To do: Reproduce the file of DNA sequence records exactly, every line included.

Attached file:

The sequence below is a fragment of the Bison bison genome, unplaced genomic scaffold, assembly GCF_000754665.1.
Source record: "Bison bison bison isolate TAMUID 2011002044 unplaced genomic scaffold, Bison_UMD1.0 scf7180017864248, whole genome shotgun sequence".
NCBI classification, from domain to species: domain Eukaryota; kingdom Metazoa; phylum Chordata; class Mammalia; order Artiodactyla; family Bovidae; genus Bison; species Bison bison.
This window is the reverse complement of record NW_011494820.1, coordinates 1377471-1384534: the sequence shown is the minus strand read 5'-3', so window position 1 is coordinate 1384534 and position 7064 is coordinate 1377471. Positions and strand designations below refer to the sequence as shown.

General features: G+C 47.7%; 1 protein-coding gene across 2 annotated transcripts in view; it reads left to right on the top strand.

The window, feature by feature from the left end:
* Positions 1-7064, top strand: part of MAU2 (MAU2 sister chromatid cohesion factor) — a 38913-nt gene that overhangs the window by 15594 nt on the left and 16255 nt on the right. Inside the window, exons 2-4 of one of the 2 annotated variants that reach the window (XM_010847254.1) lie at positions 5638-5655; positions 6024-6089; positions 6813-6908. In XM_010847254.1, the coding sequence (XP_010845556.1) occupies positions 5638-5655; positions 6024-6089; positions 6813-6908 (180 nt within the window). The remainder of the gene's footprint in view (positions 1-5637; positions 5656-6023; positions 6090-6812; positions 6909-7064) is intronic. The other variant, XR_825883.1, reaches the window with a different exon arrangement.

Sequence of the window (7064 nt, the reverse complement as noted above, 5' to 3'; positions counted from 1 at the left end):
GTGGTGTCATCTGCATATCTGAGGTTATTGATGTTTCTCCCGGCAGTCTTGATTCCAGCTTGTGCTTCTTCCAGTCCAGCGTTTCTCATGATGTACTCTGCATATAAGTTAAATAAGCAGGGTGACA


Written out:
The sequence below is a fragment of the Bison bison genome, unplaced genomic scaffold, assembly GCF_000754665.1.
Source record: "Bison bison bison isolate TAMUID 2011002044 unplaced genomic scaffold, Bison_UMD1.0 scf7180017864248, whole genome shotgun sequence".
NCBI classification, from domain to species: domain Eukaryota; kingdom Metazoa; phylum Chordata; class Mammalia; order Artiodactyla; family Bovidae; genus Bison; species Bison bison.
This window is the reverse complement of record NW_011494820.1, coordinates 1377471-1384534: the sequence shown is the minus strand read 5'-3', so window position 1 is coordinate 1384534 and position 7064 is coordinate 1377471. Positions and strand designations below refer to the sequence as shown.

General features: G+C 47.7%; 1 protein-coding gene across 2 annotated transcripts in view; it reads left to right on the top strand.

The window, feature by feature from the left end:
* Positions 1-7064, top strand: part of MAU2 (MAU2 sister chromatid cohesion factor) — a 38913-nt gene that overhangs the window by 15594 nt on the left and 16255 nt on the right. Inside the window, exons 2-4 of one of the 2 annotated variants that reach the window (XM_010847254.1) lie at positions 5638-5655; positions 6024-6089; positions 6813-6908. In XM_010847254.1, the coding sequence (XP_010845556.1) occupies positions 5638-5655; positions 6024-6089; positions 6813-6908 (180 nt within the window). The remainder of the gene's footprint in view (positions 1-5637; positions 5656-6023; positions 6090-6812; positions 6909-7064) is intronic. The other variant, XR_825883.1, reaches the window with a different exon arrangement.

Sequence of the window (7064 nt, the reverse complement as noted above, 5' to 3'; positions counted from 1 at the left end):
GTGGTGTCATCTGCATATCTGAGGTTATTGATGTTTCTCCCGGCAGTCTTGATTCCAGCTTGTGCTTCTTCCAGTCCAGCGTTTCTCATGATGTACTCTGCATATAAGTTAAATAAGCAGGGTGACA